9. A method for synchronizing audio processing modules comprising:
registering a plurality of audio processing modules;
determining if an associated set of audio processing modules utilize a common clock source from a unique identifier received from each of said plurality of audio processing modules, wherein each clock source has a different unique identifier; and
configuring a first one of said associated set of audio processing modules to pass a first set of audio data through a first buffer to a second one of said associated set of audio processing modules, when said associated set of audio processing modules utilize said common clock source.
10. The method according to claim 9, further comprising:
configuring said first one of said associated set of audio processing modules to store said first set of audio data in a second buffer, when said associated set of audio processing modules do not utilize said common clock source;
configuring said sample rate converter to receive said first set of audio data from said second buffer, to store a second set of audio data in a third buffer and to synchronize a flow rate of said first set of audio data into said second buffer with a flow rate of said second set of audio data out of said third buffer, when said associated set of audio processing modules do not utilize said common clock source; and
configuring said second one of said associated set of audio processing modules to receive said second set of audio data from said third buffer, when said associated set of audio processing modules do not utilize said common clock source.
11. The method according to claim 10, wherein said first one of said associated set of audio processing modules generates said first set of audio data as a function of one or more received sounds.
12. The method according to claim 10, wherein said second one of said associated set of audio processing modules performs:
rendering a playback signal as a function said first set of audio data, when said associated set of audio processing modules utilize said common clock source; and
rendering said playback signal as a function of said second set of audio data, when said associated set of audio processing modules do not utilize said common clock source.
13. The method according to claim 10, wherein said second one of said associated set of audio processing modules performs:
recording an input signal as a function of said first set of audio data, when said associated set of audio processing modules utilizes said common clock source; and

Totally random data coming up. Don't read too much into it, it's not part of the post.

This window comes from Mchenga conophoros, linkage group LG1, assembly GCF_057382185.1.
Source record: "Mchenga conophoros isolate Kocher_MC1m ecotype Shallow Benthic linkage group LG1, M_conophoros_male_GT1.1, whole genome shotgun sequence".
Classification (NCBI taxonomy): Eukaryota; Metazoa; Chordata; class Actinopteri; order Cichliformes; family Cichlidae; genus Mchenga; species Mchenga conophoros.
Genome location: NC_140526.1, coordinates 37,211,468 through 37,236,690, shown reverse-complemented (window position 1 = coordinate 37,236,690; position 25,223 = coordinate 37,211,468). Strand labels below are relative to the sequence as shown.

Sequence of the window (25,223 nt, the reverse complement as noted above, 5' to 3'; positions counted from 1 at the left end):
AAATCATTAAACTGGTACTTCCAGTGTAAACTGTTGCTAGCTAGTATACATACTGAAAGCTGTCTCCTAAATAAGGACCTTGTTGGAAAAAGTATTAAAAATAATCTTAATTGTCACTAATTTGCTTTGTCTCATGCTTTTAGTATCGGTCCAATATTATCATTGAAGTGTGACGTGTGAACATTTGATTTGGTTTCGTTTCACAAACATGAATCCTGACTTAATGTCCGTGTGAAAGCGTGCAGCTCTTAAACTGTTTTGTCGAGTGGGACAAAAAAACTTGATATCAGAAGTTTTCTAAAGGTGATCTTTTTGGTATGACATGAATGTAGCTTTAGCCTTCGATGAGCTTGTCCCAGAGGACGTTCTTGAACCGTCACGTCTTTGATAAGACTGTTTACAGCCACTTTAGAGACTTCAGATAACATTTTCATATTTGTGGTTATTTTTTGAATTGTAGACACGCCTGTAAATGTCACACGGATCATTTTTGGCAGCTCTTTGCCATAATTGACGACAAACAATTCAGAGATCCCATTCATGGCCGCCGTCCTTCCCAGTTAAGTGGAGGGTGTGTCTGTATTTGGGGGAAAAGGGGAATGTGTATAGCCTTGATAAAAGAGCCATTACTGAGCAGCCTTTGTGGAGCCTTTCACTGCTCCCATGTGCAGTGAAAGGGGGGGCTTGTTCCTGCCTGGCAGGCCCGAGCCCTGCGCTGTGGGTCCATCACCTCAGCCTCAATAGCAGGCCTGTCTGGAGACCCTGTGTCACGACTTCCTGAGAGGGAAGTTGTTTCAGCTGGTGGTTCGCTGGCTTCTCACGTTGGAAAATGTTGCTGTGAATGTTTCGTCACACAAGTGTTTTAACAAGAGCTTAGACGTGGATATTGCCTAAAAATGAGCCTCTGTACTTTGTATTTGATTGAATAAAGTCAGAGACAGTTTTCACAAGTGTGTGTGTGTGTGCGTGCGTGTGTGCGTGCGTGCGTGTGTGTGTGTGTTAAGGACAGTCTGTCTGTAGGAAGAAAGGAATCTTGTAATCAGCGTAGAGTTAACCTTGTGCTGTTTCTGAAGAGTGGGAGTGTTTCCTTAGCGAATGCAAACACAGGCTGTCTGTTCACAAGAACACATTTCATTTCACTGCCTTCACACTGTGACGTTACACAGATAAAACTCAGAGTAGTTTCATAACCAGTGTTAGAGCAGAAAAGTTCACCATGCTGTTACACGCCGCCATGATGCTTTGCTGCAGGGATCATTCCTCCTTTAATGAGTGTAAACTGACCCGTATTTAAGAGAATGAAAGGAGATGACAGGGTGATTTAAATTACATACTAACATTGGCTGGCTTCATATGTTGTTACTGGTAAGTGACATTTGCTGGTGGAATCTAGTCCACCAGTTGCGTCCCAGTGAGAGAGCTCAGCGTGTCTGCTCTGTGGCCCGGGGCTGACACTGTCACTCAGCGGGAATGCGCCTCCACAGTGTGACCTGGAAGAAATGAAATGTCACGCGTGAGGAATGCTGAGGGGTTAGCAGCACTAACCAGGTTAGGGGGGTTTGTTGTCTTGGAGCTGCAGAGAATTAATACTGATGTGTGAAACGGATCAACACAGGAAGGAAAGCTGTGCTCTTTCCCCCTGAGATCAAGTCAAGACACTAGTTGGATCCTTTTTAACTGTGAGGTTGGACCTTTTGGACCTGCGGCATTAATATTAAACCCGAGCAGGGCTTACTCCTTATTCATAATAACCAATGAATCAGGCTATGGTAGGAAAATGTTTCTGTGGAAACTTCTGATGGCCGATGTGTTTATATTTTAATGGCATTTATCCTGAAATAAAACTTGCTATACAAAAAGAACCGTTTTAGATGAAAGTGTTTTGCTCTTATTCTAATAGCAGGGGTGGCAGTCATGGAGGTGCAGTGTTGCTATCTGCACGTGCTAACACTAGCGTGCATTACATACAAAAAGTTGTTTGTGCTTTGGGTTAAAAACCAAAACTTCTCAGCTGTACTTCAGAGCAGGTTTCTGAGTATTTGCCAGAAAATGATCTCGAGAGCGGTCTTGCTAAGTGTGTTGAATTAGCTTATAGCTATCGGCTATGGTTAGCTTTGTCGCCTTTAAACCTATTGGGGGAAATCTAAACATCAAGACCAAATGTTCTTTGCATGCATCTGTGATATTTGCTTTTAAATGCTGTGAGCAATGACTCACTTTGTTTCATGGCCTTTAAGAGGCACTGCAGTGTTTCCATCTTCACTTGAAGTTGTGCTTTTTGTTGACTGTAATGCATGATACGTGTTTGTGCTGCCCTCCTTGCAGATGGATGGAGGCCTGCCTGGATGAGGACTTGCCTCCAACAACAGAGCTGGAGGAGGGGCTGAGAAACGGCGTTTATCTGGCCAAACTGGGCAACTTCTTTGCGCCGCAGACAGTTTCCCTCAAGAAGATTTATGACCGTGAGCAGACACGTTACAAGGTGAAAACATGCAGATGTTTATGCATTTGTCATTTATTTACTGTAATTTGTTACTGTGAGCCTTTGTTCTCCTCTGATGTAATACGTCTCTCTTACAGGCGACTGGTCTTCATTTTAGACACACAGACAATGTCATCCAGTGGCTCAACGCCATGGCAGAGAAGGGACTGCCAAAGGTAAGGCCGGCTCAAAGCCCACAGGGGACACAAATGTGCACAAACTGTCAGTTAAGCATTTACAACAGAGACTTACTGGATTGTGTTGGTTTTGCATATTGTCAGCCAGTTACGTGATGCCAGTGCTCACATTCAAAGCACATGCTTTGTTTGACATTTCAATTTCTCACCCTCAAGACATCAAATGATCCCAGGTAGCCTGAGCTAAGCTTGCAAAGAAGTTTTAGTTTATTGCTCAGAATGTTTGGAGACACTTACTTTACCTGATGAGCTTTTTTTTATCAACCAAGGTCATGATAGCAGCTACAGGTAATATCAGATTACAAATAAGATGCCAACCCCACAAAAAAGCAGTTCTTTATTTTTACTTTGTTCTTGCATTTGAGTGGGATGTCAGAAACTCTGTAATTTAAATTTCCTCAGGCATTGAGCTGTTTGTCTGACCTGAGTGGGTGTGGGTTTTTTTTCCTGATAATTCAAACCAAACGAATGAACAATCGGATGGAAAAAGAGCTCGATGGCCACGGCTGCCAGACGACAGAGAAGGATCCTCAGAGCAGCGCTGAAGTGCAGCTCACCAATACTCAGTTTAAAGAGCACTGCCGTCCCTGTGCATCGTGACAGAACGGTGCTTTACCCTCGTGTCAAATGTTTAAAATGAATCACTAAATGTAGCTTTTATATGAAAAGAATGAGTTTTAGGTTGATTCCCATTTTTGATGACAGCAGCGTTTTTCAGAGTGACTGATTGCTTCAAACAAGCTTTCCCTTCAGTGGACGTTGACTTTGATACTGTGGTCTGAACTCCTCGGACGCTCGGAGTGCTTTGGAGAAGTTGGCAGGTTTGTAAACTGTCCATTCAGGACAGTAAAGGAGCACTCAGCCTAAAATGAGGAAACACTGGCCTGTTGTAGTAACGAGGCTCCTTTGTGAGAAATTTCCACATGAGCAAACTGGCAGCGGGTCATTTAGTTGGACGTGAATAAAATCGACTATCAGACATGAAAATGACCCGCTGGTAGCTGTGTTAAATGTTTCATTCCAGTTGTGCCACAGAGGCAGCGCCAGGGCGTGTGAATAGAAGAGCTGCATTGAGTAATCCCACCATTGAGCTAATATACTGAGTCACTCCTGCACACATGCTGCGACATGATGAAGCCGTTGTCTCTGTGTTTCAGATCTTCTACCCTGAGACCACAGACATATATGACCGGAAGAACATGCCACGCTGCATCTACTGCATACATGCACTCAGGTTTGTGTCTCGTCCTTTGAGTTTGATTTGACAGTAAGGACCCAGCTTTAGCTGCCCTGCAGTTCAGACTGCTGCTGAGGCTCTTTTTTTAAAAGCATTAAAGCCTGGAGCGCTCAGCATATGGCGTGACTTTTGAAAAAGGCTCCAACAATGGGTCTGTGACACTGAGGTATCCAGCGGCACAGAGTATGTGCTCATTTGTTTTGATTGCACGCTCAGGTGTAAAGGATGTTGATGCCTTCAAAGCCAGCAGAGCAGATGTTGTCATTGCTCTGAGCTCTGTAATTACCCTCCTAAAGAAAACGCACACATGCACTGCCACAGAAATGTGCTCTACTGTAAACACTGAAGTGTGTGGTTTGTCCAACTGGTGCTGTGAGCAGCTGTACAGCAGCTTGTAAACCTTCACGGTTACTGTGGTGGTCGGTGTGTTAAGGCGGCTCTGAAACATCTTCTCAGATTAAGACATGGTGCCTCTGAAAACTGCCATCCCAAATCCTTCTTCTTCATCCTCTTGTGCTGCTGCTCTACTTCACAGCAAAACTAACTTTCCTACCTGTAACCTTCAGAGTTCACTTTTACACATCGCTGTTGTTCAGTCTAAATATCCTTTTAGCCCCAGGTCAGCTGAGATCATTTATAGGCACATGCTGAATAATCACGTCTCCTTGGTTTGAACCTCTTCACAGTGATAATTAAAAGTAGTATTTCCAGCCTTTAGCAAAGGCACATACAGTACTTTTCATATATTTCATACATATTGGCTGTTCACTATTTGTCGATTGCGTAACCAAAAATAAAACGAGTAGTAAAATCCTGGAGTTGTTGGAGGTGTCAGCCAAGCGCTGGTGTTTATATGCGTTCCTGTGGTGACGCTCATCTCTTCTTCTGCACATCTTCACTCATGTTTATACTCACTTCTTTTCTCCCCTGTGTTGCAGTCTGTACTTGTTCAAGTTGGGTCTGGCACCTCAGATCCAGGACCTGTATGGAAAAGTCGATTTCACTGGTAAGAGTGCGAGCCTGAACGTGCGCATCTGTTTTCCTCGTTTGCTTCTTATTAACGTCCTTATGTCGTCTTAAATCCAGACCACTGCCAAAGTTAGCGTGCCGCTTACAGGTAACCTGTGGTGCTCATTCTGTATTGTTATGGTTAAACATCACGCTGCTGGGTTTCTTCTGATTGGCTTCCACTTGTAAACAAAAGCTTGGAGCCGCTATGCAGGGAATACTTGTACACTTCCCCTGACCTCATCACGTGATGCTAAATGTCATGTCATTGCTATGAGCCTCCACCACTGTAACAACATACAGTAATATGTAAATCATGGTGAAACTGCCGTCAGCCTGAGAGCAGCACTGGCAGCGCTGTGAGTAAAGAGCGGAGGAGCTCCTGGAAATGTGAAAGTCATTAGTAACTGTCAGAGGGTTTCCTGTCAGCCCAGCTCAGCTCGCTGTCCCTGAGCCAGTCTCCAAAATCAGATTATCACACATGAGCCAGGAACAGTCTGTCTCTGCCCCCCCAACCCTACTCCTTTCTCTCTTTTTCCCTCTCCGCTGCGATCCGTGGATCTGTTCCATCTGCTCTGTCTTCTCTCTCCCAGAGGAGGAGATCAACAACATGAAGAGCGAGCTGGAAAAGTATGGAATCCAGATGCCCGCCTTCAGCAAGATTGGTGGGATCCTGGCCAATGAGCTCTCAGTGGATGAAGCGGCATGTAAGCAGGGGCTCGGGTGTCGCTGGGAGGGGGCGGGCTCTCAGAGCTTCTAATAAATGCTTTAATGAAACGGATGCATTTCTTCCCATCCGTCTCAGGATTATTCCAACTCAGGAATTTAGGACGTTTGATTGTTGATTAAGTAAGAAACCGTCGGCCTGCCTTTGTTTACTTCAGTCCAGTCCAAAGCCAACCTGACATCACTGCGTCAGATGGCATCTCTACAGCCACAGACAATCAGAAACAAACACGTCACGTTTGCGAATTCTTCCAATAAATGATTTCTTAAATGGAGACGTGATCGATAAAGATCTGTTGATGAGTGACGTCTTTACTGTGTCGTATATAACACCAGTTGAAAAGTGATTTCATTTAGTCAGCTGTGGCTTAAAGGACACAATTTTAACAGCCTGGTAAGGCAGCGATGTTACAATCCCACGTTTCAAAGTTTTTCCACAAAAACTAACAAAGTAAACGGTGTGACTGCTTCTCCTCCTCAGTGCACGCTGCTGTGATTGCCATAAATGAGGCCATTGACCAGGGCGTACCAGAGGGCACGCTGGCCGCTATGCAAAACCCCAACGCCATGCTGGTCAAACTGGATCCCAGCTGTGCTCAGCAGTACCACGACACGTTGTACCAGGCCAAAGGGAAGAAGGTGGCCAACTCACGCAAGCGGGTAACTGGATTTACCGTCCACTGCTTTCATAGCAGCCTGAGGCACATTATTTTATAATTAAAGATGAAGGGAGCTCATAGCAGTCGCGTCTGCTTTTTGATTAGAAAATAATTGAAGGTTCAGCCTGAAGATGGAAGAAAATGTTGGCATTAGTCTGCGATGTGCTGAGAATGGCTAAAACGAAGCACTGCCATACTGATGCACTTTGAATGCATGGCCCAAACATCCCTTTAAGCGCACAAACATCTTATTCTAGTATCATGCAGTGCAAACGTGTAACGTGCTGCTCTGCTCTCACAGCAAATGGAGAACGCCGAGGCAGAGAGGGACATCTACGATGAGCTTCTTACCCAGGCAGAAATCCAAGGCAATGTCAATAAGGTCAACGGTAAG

recording said input signal as a function of said second set of audio data, when said associated set of audio processing modules do not utilize said common clock source.
14. The method according to claim 10, wherein said first one of said associated set of audio processing modules processes said first set of audio data.
15. The method according to claim 10, wherein said second one of said associated set of audio processing modules performs:
processing said first set of audio data, when said associated set of audio processing modules utilize said common clock source; and
processing said second set of audio data, when said associated set of audio processing modules do not utilize said common clock source.
16. A method for synchronizing audio processing modules comprising:
determining a clock source of each audio processing module of an associated set of audio processing modules from a identifier of said clock source receiver from each audio processing module, wherein each clock has a different identifier;
operating in a first mode, when an associated set of audio processing modules share a common clock source, comprising;
storing audio data generated by a first one of said associated set of audio processing modules in a shared buffer; and
receiving audio data consumed by a second one of said associated set of audio processing modules from said shared buffer; and
operating in a second mode, when said associated set of audio processing modules do not share a common clock source, comprising;
storing audio data generated by said first one of said associated set of audio processing modules in an input buffer;
receiving audio data consumed by said second one of said associated set of audio processing modules from an output buffer; and
synchronizing a first flow rate of audio data being stored in said input buffer with a second flow rate of audio data being received from said output buffer.
17. The method according to claim 16, wherein said synchronizing comprises:
receiving said audio data from said input buffer;
inserting or deleting an extra sample in said audio data to generate modified audio data;
storing said modified audio data in said output buffer.
18. A computing device comprising:
a memory controller hub;
a processor communicatively coupled to said memory controller hub;
a main memory communicatively coupled to said memory controller hub; and
an audio system communicatively coupled to said memory controller hub comprising;
a plurality of audio processing modules;
a sample rate converter;
a buffer communicatively coupled to said plurality of audio processing modules and said sample rate converter.
a clock manager communicatively coupled to said plurality of audio processing modules, said samples rate converter and said buffer, for determining if said plurality of audio processing modules utilize a common clock source from an identifier received from each of said plurality of audio processing modules, wherein a different identifier identifies each different clock source.